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How to Work Faster in Microsoft Word With Hidden Features

Written by Robert Kingsley
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If you spend a lot of time typing away in Microsoft Word, you may think you know all there is to know about it. You should be able to enter and format text as well as anyone and can likely even tweak settings and page layouts without issue. Though you may have the skills to get your work done, don’t let that make you think you know all there is to know. There are many features to Microsoft Word that don’t have buttons or UI hints. Hidden secrets that, when discovered, can help you work faster and more efficiently that you ever knew you could.

Did you know that Word remembers the spots you’ve recently edited in a large document and can allow you to cycle through them with a quick keyboard shortcut? Did you know that you can quickly change the case of an entire sentence with a two buttons? Did you know that you can strip formatting from a selection and convert it to plain text without touching a menu? If you can answer no to any of those questions, you should check out an article on Digital Inspiration by Amit Agarwal. You’ll learn a lot of new tricks to master your go-to word processor.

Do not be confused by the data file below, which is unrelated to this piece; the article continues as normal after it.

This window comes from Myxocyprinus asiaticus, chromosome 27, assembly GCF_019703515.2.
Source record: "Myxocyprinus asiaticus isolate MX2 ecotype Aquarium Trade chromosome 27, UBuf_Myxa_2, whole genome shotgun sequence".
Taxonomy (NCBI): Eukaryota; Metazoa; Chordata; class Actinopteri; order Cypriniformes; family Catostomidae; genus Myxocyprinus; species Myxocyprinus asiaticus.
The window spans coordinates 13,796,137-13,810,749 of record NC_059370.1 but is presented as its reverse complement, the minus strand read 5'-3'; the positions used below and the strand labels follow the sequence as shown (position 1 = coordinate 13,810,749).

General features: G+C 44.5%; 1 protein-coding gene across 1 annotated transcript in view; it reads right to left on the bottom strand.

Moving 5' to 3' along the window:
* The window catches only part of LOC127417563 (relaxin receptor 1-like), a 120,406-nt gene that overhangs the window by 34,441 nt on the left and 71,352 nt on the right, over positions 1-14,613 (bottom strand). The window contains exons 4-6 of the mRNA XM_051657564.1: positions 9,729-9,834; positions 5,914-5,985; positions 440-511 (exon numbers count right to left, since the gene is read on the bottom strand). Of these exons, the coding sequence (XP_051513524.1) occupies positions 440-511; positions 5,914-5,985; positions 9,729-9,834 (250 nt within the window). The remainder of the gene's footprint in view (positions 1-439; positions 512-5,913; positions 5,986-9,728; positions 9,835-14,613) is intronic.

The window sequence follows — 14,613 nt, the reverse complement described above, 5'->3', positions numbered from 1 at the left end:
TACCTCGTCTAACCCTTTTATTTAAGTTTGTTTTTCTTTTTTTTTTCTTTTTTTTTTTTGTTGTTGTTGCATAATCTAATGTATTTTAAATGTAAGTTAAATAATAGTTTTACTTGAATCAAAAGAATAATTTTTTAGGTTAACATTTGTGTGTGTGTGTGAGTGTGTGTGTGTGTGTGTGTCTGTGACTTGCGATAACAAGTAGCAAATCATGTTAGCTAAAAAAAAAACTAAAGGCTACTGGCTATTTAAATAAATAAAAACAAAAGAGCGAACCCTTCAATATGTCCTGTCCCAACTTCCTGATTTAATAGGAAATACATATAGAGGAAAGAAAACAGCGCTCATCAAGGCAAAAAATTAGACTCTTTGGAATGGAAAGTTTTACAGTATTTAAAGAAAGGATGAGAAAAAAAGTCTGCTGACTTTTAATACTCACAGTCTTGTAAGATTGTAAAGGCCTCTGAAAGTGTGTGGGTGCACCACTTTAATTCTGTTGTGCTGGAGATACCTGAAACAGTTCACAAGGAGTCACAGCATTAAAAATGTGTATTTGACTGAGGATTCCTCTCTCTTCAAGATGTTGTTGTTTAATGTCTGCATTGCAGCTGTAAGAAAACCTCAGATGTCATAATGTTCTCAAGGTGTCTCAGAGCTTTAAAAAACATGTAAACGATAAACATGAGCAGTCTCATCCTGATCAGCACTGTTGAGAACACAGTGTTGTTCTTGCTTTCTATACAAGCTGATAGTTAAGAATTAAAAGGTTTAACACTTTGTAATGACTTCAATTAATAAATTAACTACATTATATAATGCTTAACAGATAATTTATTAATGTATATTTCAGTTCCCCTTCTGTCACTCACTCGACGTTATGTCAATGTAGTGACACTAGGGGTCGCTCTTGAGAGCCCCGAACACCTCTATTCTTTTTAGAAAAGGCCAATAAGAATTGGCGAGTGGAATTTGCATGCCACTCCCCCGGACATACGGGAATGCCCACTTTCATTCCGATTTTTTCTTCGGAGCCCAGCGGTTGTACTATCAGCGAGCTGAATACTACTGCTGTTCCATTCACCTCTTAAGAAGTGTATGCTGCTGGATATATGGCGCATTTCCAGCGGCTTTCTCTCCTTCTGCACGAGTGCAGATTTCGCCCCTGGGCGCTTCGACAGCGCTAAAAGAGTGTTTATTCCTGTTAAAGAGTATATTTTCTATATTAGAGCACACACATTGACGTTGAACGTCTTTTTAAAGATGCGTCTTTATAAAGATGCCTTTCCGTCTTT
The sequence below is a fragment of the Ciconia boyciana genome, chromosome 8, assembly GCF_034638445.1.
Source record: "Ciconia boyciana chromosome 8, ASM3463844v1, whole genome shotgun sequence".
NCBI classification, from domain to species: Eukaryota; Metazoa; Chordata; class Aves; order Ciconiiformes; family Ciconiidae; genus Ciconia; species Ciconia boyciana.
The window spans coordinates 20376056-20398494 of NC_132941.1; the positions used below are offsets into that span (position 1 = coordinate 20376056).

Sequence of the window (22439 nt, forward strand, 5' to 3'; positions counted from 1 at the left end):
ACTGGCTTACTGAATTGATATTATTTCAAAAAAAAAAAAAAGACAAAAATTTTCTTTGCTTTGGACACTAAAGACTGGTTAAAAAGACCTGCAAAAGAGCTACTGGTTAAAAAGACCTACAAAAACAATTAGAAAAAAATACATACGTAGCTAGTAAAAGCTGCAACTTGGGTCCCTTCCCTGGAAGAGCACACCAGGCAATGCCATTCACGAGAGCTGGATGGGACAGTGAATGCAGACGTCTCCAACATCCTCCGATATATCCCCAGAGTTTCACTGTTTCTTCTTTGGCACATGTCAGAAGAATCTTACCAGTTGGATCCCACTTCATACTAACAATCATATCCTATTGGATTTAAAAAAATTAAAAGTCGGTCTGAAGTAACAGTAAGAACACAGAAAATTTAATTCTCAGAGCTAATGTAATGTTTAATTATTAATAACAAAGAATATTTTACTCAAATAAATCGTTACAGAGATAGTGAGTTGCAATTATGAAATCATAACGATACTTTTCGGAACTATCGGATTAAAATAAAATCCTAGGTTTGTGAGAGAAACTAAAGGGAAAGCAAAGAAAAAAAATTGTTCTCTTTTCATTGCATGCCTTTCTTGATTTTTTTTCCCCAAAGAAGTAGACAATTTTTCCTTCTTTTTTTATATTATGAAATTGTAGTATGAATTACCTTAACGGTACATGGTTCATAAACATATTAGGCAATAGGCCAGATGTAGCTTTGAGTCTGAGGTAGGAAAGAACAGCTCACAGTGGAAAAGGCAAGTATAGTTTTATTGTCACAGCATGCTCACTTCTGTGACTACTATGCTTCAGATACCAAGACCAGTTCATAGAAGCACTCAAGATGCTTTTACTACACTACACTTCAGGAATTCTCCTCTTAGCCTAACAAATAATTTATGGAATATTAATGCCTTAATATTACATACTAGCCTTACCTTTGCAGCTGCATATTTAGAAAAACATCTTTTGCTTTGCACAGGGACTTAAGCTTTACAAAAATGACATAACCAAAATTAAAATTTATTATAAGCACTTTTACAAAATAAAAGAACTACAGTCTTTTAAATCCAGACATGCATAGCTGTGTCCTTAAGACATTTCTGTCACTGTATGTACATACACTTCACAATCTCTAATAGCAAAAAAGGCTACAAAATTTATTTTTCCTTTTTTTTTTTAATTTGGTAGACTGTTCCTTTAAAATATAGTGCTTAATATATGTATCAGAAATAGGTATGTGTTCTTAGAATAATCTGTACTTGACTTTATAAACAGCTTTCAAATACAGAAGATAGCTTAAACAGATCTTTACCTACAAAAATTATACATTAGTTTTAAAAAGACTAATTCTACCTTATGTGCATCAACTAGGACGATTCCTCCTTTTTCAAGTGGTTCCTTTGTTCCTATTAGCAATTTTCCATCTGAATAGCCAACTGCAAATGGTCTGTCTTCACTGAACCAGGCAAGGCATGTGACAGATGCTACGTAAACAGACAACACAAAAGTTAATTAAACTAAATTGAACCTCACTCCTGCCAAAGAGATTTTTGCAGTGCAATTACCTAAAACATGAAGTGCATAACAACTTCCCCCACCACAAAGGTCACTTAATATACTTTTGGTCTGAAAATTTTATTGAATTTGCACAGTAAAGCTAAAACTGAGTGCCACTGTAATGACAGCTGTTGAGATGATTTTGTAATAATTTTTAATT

1. Select Text Quickly

You can triple-click anywhere within a paragraph to select the entire paragraph in Word. Or press the CTRL key and click anywhere within the sentence to select the entire sentence.


    2. The Extended Clipboard

    Word has a useful “Spike” feature that you can use cut (move) text and images from multiple locations in a document and paste them all at once to a different location.

    3. Write Anywhere on a Page

    Did you know that you can use your Word document as a whiteboard and write your text anywhere on the page.


      4. Add Placeholder Text

      There’s a Lorem Ipsum generator built inside Word to help you insert filler text anywhere inside the document. Type =rand(p,l) and press Enter to insert ‘p’ number of paragraphs each having ‘l’ lines. For instance, =rand(3,6) will generate 3 dummy paragraphs  with 6 lines each.


        Original Source – Digital Inspiration – Get Things Done Faster With These Microsoft Word Tips

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